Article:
Sky has warned viewers that Breakfast at Tiffany’s, Flash Gordon, The Jungle Book and Aladdin have ‘outdated values’, as broadcasters respond to concerns that some content is no longer acceptable.
Sky Cinema, the broadcasting giant’s movie service, has issued a disclaimer to its subscribers that some of its content ‘has outdated attitudes, languages and cultural depictions which may cause offence today’.
Sixteen films have the warning, including The Goonies, Aliens, Dumbo, Gone With The Wind, Lawrence of Arabia, Tropic Thunder, The Jazz Singer, The Littlest Rebel, The Lone Ranger, Balls of Fury and The Last Samurai.
It comes after other TV shows and films were taken off streaming services or had warnings added, most notably when Little Britain most notably pulled from Netflix, BBC iPlayer and BritBox in a row over blackface characters.
Sky has issued a disclaimer alongside a number of its films that have ‘outdated values’ including the 1961 hit Breakfast At Tiffany’s (pictured: Audrey Hepburn)
The broadcasting giants say it is reviewing films that ”has outdated attitudes, languages and cultural depictions which may cause offence today”
Disney original animations of The Jungle Book, Dumbo and Aladdin on Sky now carry the new warning over content.
The same disclaimer was also added to the 2016 live-action remake of The Jungle Book and the 2019 Aladdin movie.
But the broadcaster later removed the warning from the Aladdin remake, saying that it was a mistake.
Critics have expressed concerns over the story’s use of Orientalist stereotypes, while casting decisions also came under scrutiny, with Aladdin, Princess Jasmine and the genie played by white actors in the animation.
Dumbo has been accused of containing racist stereotypes of African Americans at the time in the form of black crows, who use jive-like speech patterns. The main bird is even named Jim Crow, a nod to the racist segregationist Jim Crow laws of the time, and is voiced by a white actor.
The 1992 version of Aladdin as well as other popular Disney animations such as Dumbo and The Jungle Book also have the same warning issued alongside them (pictured Aladdin)
Aladdin has long been criticised for its use of Oriental stereotypes and casting decisions
A warning was also issued alongside 1980 hit Flash Gordon, with the films antagonist, Ming the Merciless, played by Max von Sydow, viewed as a classic example of ‘Yellow Peril’ xenophobia.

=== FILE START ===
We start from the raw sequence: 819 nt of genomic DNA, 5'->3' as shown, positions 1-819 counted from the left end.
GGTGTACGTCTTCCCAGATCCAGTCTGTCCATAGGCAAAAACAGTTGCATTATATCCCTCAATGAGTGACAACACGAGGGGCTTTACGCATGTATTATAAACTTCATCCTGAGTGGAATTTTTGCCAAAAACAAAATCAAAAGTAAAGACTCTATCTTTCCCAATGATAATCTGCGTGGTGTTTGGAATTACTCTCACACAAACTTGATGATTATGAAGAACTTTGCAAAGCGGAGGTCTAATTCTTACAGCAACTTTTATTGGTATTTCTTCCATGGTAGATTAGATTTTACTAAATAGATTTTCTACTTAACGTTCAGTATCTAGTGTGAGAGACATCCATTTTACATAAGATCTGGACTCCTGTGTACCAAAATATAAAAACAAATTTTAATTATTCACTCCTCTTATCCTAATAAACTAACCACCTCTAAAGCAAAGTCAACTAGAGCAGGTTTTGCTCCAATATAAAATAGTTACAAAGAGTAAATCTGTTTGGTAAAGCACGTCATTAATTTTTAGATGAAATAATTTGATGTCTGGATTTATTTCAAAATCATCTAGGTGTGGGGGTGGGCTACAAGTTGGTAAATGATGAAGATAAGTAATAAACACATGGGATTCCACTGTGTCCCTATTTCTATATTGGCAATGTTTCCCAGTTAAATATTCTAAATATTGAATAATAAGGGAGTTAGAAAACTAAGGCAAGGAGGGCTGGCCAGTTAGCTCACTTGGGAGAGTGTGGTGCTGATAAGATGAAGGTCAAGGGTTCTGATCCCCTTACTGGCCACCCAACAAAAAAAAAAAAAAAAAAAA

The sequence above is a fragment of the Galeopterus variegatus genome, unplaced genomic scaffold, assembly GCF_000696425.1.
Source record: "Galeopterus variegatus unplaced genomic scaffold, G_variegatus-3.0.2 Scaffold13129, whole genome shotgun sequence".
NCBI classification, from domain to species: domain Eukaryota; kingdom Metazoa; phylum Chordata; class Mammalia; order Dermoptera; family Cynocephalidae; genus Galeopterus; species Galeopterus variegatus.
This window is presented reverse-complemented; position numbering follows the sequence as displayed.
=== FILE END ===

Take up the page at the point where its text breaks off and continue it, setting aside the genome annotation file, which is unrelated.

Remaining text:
The 1939 romance Gone With The Wind, set in the south during the American Civil War and Reconstruction, has been issued with a disclaimer.
This comes after comes after streaming service HBO Max removed Gone With The Wind following criticism of its ‘racist depictions’.
Some more recent movies, including The Lone Ranger, Balls of Fury, The Last Samurai and Tropic Thunder, also have warnings attached to them.
Lawrence of Arabia, Trading Places, The Jazz Singer, The Littlest Rebel and The Goonies have also been given disclaimers.
Many Twitter users have reacted in anger at Sky Cinema’s disclaimer on the 1986 film Aliens, with some feeling that the warning discredits a film with a ‘strong female lead for no reason’.
Aliens follows the story of Ellen Ripley, played by Sigourney Weaver, who is sent to a planet to make contact with a terraforming colony and has to fight them to survive.
Sky say that they are reviewing a number of their titles across their platform and are adding any warnings where they think it necessary to flag issues of cultural sensitivities and attitudes which may cause offence as part of its broader commitment to tackle racial injustice.
Twitter users have been reacting to Sky Cinema putting disclaimers on some of their titles, with one user responding ‘f*** off 2020’ when sharing the Aliens’s disclaimer
A Sky spokesperson told MailOnline: ‘Sky is committed to supporting anti-racism and improving diversity and inclusion both on and off screen. We constantly review all content on Sky’s owned channels and will take action where necessary including adding additional information for our customer to allow them to make an informed decision when deciding what films and TV shows to watch.’
It follows from a series of broadcasters warning viewers of outdated cultural references in some of its content, while some shows have been removed altogether.
Earlier this month, Little Britain was removed from BBC iPlayer, Netflix and BritBox after receiving widespread backlash from viewers over its use of blackface characters.
A disclaimer can be seen beside 1980 film Flash Gordon (pictured), due to ‘Yellow Peril’ xenophobia
It follows from a number of broadcasters reviewing its content, with Little Britain (pictured) removed from Netflix, BBC iPlayer and BritBox as a result of racism
The streaming websites decided to remove the show created by Matt Lucas, 46, and David Walliams, 48.
Netflix also took down the pair’s other comedy, Come Fly With Me.
Last week, UKTV removed the ‘Don’t Mention The War’ episode of the classic 1970s sitcom Fawlty Towers from its platforms because it contained racial slurs, a decision slammed by John Cleese, who played Basil Fawlty.
The broadcaster has since reinstated the episode with a warning to viewers.
The League of Gentlemen, The Mighty Boosh and Gone With The Wind have also been pulled.
TV duo Ant and Dec also issued an apology this month for ‘impersonating people of colour’ on Saturday Night Takeaway.